Hopefully this week I'll have the time to get things set up a bit more.
DVD Catalyst 4 Tech Tips:
A lot of people see DVD Catalyst 4 as a simple, easy, but limited, DVD conversion tool. With its one click DVD conversions, quick selectable device profiles, DVD Catalyst 4 is one of the easiest DVD conversion tools you can find, but it is a lot more.
One thing many people don't expect is that DVD Catalyst is a "TOTAL" conversion package. Even though it has DVD in the name, DVD Catalyst is also capable of converting the majority of popular video formats. AVI files, MKV files, MPEG files, DVD rips created by other software, DVD iso files, etc.
Many conversion tool companies like to split these up into multiple applications, A DVD converter that only converts DVDs, and then charge an additional fee for a Video converter, or, you can buy both with a special discount.
But, in essence, DVD is the same as a video file. Both contain video and both contain audio, so just because it is on a disc doesn't mean that it should be treated differently, which is precisely why DVD Catalyst does both.
But there is a lot more:
By default, DVD Catalyst runs in a "basic" mode, simple, friendly, and just enough things to play with to get the job done. This simplistic look makes it a lot easier for new users, even people who are not experienced with computers at all, to convert their movies, and often with better results that the so-called Guru's at work. Even some reviewers who claim to be well-versed in technology made the (false) assumption that DVD Catalyst 4 is more limited that other conversion tools available.
But as soon as you enable the "Power User" checkmark, it's true colors come out.
Numerous settings and options, previously hidden, appear, enabling you complete control over whatever you want to convert.
There are too many to list and describe, so it is easier to describe the main idea behind DVD Catalyst 4 instead.
The main thing I wanted when I developed DVD Catalyst was to eliminate as many clicks as possible. Most conversion tools take you through a bunch of steps by means of a wizard, and once you worked through these, it would finally do its thing. While this is all easy, after doing this a few times, it gets old. I have a collection of 1000's of DVDs, and to click through 5-6 steps for each one of those, even if I just want to use the same settings, is a waste of time.
So with DVD Catalyst 4, the main idea was to eliminate all that.
The very first time you use DVD Catalyst, you start the program, select your device, insert your DVD, and start the conversion.
For all your conversions after that, DVD Catalyst remembers your settings, so it's just start program, insert DVD, and start the conversion.
DVDs are automatically recognized and scanned, and when no longer needed, DVD Catalyst will eject the disc, making it all really easy.
But, there are of course differences between DVDs. If you convert foreign films, or if you are located in Europe, movies often contain a variety of languages and subtitles. If you just insert the DVD and tap go, your movie might come out with a different spoken language, either because the one you want is in a different location, or maybe because it is not available for that movie.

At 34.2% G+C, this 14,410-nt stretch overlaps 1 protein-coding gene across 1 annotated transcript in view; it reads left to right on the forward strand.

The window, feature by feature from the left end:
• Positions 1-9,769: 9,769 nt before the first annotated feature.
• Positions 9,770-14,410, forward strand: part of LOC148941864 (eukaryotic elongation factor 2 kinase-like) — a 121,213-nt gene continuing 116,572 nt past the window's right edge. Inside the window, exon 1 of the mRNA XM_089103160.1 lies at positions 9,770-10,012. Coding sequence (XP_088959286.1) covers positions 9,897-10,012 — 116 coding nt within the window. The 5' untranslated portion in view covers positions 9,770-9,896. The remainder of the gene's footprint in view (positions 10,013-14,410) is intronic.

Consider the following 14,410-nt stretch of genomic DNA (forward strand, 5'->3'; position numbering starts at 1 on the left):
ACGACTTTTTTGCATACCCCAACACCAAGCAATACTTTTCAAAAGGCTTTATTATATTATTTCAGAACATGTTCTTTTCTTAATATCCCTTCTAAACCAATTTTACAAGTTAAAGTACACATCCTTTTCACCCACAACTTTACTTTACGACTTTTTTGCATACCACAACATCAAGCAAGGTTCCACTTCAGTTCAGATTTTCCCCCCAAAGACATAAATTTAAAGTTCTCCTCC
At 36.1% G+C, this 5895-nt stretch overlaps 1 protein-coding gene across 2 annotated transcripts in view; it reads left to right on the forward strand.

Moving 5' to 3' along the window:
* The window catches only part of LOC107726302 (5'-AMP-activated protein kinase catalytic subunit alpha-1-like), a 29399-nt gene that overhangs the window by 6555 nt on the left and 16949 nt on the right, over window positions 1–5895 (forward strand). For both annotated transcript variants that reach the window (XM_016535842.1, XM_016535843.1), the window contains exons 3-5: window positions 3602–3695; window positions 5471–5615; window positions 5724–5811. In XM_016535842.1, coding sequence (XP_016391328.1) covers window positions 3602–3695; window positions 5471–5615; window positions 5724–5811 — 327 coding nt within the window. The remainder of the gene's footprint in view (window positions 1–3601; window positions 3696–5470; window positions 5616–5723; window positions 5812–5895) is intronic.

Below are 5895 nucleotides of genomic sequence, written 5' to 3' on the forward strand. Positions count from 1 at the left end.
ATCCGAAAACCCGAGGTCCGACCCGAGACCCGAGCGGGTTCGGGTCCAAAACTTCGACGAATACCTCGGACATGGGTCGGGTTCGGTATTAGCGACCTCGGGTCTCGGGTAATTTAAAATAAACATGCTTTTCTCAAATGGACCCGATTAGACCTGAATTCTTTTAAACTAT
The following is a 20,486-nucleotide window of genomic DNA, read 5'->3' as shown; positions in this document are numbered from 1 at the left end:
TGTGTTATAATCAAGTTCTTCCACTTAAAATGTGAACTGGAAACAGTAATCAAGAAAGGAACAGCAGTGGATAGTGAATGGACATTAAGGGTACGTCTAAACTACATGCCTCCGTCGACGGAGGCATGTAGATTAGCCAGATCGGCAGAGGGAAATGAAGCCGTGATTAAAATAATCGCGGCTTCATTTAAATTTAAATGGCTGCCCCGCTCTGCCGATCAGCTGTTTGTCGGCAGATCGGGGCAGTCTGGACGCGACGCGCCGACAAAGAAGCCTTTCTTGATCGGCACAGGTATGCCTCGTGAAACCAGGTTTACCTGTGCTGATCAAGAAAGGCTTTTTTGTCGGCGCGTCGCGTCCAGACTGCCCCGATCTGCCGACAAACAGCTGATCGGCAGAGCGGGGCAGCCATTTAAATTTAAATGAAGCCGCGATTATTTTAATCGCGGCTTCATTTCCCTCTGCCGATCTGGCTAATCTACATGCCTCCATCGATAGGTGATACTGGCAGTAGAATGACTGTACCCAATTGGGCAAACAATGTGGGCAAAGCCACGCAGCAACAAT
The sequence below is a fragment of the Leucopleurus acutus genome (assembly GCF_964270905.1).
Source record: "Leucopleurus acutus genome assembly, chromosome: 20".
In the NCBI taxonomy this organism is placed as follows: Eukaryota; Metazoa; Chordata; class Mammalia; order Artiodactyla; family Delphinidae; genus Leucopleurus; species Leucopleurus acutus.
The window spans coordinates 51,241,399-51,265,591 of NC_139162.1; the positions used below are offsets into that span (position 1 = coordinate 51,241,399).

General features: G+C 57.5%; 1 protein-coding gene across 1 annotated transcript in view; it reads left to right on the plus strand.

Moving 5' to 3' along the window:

So DVD Catalyst 4 is capable of automating the language selection as well. It can look for an audio language, and if the one you want to use is not available, it can automatically select a second-choice language. You can even tell it to select a specific subtitle language if the first audio language is not available, so for example, if you want English, and there is no English, it would pick Spanish and enable English subtitles.
The settings for this are located in the Language tab in Global Settings.
Earlier I mentioned DVD Catalyst can also convert video files. This is where DVD Catalyst 4 really excels. With most conversion tools you have to add your videos one at a time, and then set things up and even convert them one at a time. There are a couple of tools out there that enable you to set up a batch conversion, so you can setup a conversion of a bunch of videos to run overnight, but they still require you to work through the application's steps to get it all setup.
With DVD Catalyst 4, this is as easy as a simple drag & drop. Just find your videos, and drag them on top of DVD Catalyst. Folders, files, DVD isos, DVD folders, just drag whatever you want on DVD Catalyst, and it will sort out what it wants and determine the best way needed to convert them all. 1 file, 100 files, DVD Catalyst always runs in "batch mode", so one click and all will be converted.
On top of that, with DVD Catalyst being a "total" conversion tool, you can setup a batch of DVDs (multiple DVD drives supported) and video files.
Of course, if you are converting video files, the files likely come from somewhere else and are stored in a folder on your computer. You can tell DVD Catalyst to "monitor" this folder for new video files, and whenever it finds something new, it will automatically convert it using your own settings.
These settings are located in the Automation tab.
Everything you can do with a "standard" conversion tool can be done with DVD Catalyst 4, but, unlike other conversion tools, everything can be automated. So aside from taking away the guesswork for converting your movies for your devices, it is also capable of taking away the "click" work as well
And that is it for this week's newsletter.
Thank you for reading, and have a great weekend,
For previous newsletters, have a look here:
Newsletter | Tools4Movies | DVD Catalyst 4
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About DVD Catalyst:
DVD Catalyst 4 converts your movie and TV show collection (DVD, AVI, MKV, ISO etc) to great quality video files that are perfectly optimized to play on portable devices.
Convert DVDs with a single click of the button, convert 1 or 100 video files in batch-mode by using Drag & Drop, remove black bars, include subtitles or closed captions.
It includes pre-configured profiles profiles for 1000s of devices, including the latest Apple devices (iPad 4, iPad Mini, iPhone 5) Barnes & Noble NOOK HD and NOOK HD+, Amazon Kindle Fire HD, Kindle Fire HD 8.9, Google Nexus 4, Nexus 7, Nexus 10 and much much more.
Regular price $19.95, for a limited time only $9.95